Our heroes eventually find the force behind the killings of masked adventurers. Turns out it was one of their own; Ozymandias, the smartest dude on earth. (The guy also happens to be one of the wealthiest men on the planet, amassing an empire founded on every conceivable major industry. The guy even built a palace in Antarctica.)

 

And here is where sick becomes sicker.

 

Ozymandias killed the Comedian because the latter discovered a dark secret, an elaborate master plan which one could say had the best intentions but the wrong means.

 

For years, Ozymandias contemplated the problems of the world amidst the prospect of nuclear horror. Superheroes and adventurers were becoming obsolete because nuclear science possessed the power of eliminating the human race. Either masked adventurers adapt to this reality or they would be thrown in the dustbin of obsolescence. .

 

What to do then? How to stop the holocaust? How to achieve world peace? The problem seemed like the legendary Gordian knot. And Ozymandias thought he was Alexander the Great. The trick was not to untie the knot but to cut the knot.

 

Using his command over vast resources, Ozymandias had his scientists “build” a monster, an alien-like creature that would horrify even the world’s super powers. The monster was to be teleported to New York City. Teleportation would cause the monster to die. The death would then trigger a psychic blast which would kill half the population of the city.

 

The scientists cloned the brain of young psychic who died and magnified its mental powers. The monster’s brain carried the psychic abilities of the kid. On its brain was encoded the worst horrors conceivable to man. There was too much horror as to traumatize and kill a person.

 

The plot was simple yet devious. Ozymandias would make it appear that Earth was under attack by aliens. The only way to beat the external threat was to for the world’s super powers to unite and set aside their differences. The ruse had to be believable. The death of millions of innocents became a necessity.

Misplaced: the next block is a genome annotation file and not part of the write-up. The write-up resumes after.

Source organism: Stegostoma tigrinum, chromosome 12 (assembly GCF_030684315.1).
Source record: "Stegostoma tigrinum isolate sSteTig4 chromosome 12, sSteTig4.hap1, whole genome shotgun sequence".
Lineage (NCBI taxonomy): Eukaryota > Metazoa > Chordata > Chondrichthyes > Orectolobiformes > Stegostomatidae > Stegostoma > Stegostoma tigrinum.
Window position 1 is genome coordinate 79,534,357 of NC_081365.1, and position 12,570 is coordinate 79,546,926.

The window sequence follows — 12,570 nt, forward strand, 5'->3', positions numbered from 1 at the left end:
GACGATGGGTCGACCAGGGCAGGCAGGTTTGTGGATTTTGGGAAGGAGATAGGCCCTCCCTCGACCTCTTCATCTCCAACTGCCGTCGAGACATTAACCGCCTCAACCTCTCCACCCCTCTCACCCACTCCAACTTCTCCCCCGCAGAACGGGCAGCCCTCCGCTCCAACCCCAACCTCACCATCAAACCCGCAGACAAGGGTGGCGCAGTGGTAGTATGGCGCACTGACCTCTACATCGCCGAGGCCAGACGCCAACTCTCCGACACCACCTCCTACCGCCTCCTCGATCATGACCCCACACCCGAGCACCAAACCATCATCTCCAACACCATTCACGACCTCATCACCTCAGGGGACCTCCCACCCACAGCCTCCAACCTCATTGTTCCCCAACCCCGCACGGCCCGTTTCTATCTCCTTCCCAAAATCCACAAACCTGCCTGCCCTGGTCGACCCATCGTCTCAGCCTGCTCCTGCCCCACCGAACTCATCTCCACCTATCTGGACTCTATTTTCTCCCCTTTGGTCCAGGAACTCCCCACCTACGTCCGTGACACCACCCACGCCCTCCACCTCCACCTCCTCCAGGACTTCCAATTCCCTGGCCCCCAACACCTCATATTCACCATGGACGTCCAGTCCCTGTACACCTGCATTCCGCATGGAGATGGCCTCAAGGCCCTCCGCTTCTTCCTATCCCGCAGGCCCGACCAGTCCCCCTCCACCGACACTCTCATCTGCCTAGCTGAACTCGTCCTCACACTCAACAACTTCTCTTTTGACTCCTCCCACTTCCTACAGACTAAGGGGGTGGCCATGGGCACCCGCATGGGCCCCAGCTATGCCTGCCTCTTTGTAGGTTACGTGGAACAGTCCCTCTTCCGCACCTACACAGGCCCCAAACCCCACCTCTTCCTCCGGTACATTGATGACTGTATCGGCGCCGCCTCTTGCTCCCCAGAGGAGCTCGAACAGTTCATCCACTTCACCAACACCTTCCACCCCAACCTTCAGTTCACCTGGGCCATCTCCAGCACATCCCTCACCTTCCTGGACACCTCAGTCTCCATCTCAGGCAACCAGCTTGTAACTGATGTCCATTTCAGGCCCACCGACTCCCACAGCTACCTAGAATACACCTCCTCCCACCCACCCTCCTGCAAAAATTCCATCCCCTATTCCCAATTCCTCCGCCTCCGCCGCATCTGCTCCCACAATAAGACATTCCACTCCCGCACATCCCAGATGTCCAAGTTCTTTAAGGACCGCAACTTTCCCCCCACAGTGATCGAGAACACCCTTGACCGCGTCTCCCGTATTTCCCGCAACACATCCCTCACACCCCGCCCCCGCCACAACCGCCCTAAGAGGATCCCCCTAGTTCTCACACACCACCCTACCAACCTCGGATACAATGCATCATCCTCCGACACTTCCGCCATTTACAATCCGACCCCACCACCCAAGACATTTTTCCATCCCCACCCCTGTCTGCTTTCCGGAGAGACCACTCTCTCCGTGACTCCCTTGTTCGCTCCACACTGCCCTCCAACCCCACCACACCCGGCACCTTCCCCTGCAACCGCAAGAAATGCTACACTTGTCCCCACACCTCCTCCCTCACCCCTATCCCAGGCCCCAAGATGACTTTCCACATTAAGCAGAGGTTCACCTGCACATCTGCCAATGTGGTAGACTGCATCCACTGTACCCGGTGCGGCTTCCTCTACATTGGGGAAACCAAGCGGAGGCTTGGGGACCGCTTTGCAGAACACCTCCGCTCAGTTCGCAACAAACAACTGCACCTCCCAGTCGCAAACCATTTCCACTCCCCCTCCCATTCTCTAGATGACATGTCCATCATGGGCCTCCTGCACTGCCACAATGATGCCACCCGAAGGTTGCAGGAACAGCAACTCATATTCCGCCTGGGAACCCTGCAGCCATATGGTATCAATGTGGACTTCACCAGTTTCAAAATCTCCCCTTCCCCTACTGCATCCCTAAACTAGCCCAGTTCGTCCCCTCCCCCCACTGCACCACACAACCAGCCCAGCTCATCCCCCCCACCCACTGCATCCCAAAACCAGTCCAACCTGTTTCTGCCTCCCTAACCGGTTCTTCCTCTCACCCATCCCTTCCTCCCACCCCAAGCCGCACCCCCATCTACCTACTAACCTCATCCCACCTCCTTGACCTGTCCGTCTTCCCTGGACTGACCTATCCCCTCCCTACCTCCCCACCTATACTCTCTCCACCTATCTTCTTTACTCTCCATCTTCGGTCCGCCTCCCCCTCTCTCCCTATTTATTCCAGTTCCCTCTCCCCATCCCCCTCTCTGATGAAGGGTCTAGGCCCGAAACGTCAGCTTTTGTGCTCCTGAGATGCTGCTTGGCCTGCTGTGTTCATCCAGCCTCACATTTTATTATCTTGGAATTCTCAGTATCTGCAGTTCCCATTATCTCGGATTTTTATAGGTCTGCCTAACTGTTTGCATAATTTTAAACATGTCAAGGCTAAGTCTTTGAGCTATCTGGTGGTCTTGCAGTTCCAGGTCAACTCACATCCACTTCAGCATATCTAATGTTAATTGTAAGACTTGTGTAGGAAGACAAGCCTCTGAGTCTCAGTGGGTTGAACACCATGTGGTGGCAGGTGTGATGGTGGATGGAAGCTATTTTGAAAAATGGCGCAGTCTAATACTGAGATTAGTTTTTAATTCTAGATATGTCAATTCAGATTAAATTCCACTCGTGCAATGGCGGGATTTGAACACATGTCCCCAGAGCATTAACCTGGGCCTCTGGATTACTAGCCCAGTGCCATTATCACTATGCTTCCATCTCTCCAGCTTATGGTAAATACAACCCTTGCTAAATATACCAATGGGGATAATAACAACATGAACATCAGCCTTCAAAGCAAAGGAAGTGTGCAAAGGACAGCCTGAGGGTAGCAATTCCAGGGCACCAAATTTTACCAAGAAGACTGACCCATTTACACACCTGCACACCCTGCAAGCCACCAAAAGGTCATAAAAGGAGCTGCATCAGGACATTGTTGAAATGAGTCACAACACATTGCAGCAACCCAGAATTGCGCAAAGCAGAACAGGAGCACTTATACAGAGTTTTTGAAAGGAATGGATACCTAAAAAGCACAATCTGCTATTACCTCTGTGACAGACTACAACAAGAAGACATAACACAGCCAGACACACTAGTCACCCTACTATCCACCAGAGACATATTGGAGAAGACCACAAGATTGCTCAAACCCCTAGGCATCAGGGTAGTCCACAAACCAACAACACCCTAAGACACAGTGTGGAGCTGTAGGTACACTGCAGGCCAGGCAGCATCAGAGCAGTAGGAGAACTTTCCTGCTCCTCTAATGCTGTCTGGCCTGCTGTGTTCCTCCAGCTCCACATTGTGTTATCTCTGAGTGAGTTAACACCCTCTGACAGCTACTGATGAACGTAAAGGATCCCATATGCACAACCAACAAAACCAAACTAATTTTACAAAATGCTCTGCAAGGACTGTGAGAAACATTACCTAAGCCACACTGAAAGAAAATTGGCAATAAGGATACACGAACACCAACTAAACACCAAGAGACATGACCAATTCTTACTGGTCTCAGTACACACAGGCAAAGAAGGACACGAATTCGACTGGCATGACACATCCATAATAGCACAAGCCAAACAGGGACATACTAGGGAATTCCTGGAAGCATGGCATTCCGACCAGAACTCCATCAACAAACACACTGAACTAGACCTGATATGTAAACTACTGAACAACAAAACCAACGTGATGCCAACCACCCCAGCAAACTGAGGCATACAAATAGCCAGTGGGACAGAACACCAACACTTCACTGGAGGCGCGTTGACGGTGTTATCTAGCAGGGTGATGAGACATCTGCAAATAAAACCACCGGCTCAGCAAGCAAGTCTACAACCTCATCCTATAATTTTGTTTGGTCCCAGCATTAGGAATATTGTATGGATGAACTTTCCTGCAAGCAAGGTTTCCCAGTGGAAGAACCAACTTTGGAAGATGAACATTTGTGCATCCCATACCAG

What is frightening and disturbing about the Watchmen was that when our heroes discover the plot, though a bit too late, they too were forced to agree with the methods of Ozymandias. Upon seeing that the “alien invasion” was able to stop the war, our heroes did not seem to have any choice but to keep their mouths shut and conceal the conspiracy, lest the fragile peace be broken and the deaths of millions become meaningless.  Damned if they did, damned if they don’t.

 

Except for Rorschach, the others grudgingly went along with what had happened. The uncompromising Rorschach had to be physically eliminated by Dr. Manhattan at the sub-atomic level (he disintegrated).

 

With millions dead, the world now had peace. Or so we thought. The story ends when a group of independent publishers discover the journal left by Rorschach which detailed the involvement of Ozymandias in the deaths and disappearance of masked adventurers.

 

The Peace that was bought with the lives of millions was now threatened by Truth.

 

Comments
  1. Steve says:

    You got it right – glad you got to read it after all these years of waiting. I read it when it came out, and many times since. Here’s hoping the movie lives up to the book.

  2. thaswassup says:

    hello nato i came across your blog via Geo. it’s funny that the movie will come out two years exactly to the day of this post. anyway, i’m looking fwd to the movie and am hoping it will be an accurate translation. much love from seattle -daps